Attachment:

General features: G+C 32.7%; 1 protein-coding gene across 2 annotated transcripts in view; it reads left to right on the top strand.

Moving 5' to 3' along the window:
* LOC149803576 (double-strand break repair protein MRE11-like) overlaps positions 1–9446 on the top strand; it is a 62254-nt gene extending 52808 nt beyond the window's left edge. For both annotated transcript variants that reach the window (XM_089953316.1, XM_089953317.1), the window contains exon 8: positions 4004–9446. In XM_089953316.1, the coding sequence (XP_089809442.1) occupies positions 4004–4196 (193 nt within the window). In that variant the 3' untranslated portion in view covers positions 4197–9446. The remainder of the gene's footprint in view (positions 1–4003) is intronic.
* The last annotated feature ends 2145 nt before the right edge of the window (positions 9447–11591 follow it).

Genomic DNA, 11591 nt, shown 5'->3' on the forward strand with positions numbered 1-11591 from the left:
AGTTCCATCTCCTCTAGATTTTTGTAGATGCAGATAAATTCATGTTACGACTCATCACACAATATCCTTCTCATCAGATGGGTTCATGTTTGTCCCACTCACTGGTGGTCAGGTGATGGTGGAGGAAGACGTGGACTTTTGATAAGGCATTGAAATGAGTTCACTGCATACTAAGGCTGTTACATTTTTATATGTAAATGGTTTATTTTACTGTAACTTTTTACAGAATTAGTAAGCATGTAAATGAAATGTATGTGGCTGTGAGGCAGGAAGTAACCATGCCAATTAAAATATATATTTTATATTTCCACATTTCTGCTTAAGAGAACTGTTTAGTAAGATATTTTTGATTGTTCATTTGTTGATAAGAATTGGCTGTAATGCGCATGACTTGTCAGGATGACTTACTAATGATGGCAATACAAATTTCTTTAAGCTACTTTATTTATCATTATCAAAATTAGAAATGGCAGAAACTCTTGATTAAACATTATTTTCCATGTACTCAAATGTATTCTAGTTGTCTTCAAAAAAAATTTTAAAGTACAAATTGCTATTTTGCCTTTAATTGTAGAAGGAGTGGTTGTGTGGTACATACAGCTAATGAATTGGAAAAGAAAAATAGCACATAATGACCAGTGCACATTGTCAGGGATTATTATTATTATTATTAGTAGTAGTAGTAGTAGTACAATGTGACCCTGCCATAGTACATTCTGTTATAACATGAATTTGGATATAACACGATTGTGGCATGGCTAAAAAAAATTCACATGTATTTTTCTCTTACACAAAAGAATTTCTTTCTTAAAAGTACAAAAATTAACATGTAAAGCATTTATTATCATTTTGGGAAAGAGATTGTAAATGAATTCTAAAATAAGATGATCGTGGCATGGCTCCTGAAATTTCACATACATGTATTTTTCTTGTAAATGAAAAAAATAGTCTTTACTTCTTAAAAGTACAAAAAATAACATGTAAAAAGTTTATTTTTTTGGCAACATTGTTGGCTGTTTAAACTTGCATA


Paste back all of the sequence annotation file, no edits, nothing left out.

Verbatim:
General features: G+C 32.7%; 1 protein-coding gene across 2 annotated transcripts in view; it reads left to right on the top strand.

Moving 5' to 3' along the window:
* LOC149803576 (double-strand break repair protein MRE11-like) overlaps positions 1–9446 on the top strand; it is a 62254-nt gene extending 52808 nt beyond the window's left edge. For both annotated transcript variants that reach the window (XM_089953316.1, XM_089953317.1), the window contains exon 8: positions 4004–9446. In XM_089953316.1, the coding sequence (XP_089809442.1) occupies positions 4004–4196 (193 nt within the window). In that variant the 3' untranslated portion in view covers positions 4197–9446. The remainder of the gene's footprint in view (positions 1–4003) is intronic.
* The last annotated feature ends 2145 nt before the right edge of the window (positions 9447–11591 follow it).

Genomic DNA, 11591 nt, shown 5'->3' on the forward strand with positions numbered 1-11591 from the left:
AGTTCCATCTCCTCTAGATTTTTGTAGATGCAGATAAATTCATGTTACGACTCATCACACAATATCCTTCTCATCAGATGGGTTCATGTTTGTCCCACTCACTGGTGGTCAGGTGATGGTGGAGGAAGACGTGGACTTTTGATAAGGCATTGAAATGAGTTCACTGCATACTAAGGCTGTTACATTTTTATATGTAAATGGTTTATTTTACTGTAACTTTTTACAGAATTAGTAAGCATGTAAATGAAATGTATGTGGCTGTGAGGCAGGAAGTAACCATGCCAATTAAAATATATATTTTATATTTCCACATTTCTGCTTAAGAGAACTGTTTAGTAAGATATTTTTGATTGTTCATTTGTTGATAAGAATTGGCTGTAATGCGCATGACTTGTCAGGATGACTTACTAATGATGGCAATACAAATTTCTTTAAGCTACTTTATTTATCATTATCAAAATTAGAAATGGCAGAAACTCTTGATTAAACATTATTTTCCATGTACTCAAATGTATTCTAGTTGTCTTCAAAAAAAATTTTAAAGTACAAATTGCTATTTTGCCTTTAATTGTAGAAGGAGTGGTTGTGTGGTACATACAGCTAATGAATTGGAAAAGAAAAATAGCACATAATGACCAGTGCACATTGTCAGGGATTATTATTATTATTATTAGTAGTAGTAGTAGTAGTACAATGTGACCCTGCCATAGTACATTCTGTTATAACATGAATTTGGATATAACACGATTGTGGCATGGCTAAAAAAAATTCACATGTATTTTTCTCTTACACAAAAGAATTTCTTTCTTAAAAGTACAAAAATTAACATGTAAAGCATTTATTATCATTTTGGGAAAGAGATTGTAAATGAATTCTAAAATAAGATGATCGTGGCATGGCTCCTGAAATTTCACATACATGTATTTTTCTTGTAAATGAAAAAAATAGTCTTTACTTCTTAAAAGTACAAAAAATAACATGTAAAAAGTTTATTTTTTTGGCAACATTGTTGGCTGTTTAAACTTGCATA